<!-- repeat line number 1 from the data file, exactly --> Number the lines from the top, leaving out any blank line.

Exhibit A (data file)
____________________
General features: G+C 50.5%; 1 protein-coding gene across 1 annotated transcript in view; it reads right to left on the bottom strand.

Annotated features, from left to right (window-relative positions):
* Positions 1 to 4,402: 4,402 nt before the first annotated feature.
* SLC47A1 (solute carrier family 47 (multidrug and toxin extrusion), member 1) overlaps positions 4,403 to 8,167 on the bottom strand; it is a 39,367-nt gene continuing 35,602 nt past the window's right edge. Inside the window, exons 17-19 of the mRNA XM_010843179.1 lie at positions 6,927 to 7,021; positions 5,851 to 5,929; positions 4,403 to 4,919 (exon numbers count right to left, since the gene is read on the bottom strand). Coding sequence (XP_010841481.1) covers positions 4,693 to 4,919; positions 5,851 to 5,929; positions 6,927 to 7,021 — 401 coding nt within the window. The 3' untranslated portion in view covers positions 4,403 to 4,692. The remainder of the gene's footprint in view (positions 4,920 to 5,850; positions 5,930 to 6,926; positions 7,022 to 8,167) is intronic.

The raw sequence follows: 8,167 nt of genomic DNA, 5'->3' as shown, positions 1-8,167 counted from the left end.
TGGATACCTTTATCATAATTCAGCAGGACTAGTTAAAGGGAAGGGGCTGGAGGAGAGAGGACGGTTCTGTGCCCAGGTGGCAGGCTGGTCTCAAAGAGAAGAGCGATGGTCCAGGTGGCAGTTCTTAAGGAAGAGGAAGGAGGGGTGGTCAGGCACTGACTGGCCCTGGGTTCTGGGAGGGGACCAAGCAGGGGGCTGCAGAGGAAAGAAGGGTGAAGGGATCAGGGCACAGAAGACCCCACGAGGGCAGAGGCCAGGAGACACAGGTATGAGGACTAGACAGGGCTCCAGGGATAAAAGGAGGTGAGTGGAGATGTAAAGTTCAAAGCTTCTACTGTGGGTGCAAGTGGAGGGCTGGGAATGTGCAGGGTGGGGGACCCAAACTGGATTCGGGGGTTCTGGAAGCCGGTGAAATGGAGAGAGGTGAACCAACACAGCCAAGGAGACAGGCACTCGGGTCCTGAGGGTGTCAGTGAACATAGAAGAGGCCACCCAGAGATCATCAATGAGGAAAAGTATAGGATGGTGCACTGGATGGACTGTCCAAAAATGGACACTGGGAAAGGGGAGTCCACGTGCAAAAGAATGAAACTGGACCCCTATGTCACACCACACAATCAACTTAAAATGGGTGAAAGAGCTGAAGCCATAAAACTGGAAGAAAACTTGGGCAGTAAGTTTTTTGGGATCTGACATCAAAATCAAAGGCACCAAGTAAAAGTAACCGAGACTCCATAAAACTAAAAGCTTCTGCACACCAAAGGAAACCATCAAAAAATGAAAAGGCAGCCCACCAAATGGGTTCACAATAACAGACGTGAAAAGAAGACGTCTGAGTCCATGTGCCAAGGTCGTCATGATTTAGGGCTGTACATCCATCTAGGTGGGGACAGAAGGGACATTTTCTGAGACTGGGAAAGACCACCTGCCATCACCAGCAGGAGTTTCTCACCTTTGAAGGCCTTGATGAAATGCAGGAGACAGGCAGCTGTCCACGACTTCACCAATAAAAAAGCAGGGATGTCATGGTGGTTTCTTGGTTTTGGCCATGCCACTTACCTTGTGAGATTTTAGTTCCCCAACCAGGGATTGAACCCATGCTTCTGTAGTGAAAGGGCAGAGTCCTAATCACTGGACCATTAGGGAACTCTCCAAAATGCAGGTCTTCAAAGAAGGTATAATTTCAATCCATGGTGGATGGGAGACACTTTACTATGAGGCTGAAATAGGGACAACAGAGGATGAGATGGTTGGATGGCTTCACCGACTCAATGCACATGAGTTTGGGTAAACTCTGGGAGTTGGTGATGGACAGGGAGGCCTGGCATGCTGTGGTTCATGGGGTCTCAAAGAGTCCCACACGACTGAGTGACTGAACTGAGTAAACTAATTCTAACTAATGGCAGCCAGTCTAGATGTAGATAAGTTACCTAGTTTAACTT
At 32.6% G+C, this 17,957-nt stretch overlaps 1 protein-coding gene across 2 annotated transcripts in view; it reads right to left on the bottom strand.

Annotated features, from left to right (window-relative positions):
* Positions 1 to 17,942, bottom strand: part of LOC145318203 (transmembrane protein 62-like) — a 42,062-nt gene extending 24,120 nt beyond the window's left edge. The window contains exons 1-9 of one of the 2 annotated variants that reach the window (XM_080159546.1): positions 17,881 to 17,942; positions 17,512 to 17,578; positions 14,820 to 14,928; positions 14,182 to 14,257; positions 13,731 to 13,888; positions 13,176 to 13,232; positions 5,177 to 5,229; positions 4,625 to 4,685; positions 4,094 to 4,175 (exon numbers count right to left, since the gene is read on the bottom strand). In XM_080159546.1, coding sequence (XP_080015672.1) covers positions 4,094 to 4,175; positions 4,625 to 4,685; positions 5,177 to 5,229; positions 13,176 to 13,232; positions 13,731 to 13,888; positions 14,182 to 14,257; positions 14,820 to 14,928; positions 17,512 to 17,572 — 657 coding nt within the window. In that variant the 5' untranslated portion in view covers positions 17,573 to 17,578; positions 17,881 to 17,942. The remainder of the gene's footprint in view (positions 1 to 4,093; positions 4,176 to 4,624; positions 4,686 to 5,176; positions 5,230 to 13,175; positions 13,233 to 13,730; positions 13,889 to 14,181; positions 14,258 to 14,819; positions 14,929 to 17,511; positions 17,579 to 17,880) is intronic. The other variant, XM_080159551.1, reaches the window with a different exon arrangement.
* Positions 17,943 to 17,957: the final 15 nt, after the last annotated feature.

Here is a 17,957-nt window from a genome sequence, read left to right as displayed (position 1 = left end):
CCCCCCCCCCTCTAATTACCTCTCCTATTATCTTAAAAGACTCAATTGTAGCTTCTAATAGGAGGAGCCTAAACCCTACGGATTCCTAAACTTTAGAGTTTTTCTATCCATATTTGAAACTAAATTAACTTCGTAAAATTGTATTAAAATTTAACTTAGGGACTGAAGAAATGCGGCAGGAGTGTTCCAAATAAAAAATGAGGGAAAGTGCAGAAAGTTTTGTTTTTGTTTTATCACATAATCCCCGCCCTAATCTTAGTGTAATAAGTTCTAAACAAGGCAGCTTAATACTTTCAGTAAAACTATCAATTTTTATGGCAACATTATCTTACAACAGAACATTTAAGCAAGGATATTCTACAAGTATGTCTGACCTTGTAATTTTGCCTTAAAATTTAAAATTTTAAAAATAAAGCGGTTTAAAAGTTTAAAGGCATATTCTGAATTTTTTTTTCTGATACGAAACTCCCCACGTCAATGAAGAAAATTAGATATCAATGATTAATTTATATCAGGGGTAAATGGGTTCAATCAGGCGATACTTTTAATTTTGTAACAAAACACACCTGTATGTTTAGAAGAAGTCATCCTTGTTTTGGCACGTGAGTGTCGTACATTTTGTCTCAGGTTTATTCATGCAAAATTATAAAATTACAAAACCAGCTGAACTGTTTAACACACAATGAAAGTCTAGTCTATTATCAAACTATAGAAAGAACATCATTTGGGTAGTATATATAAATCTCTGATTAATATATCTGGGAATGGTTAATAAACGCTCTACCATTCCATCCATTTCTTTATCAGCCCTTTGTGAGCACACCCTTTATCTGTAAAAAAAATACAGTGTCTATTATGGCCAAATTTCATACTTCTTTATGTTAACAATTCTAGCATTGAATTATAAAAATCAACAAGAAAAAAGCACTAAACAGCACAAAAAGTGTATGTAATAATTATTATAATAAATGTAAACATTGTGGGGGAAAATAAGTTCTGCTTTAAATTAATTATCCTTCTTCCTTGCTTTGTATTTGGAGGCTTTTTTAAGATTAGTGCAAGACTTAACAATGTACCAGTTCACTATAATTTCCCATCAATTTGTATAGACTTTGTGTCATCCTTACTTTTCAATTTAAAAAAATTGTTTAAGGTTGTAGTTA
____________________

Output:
General features: G+C 50.5%; 1 protein-coding gene across 1 annotated transcript in view; it reads right to left on the bottom strand.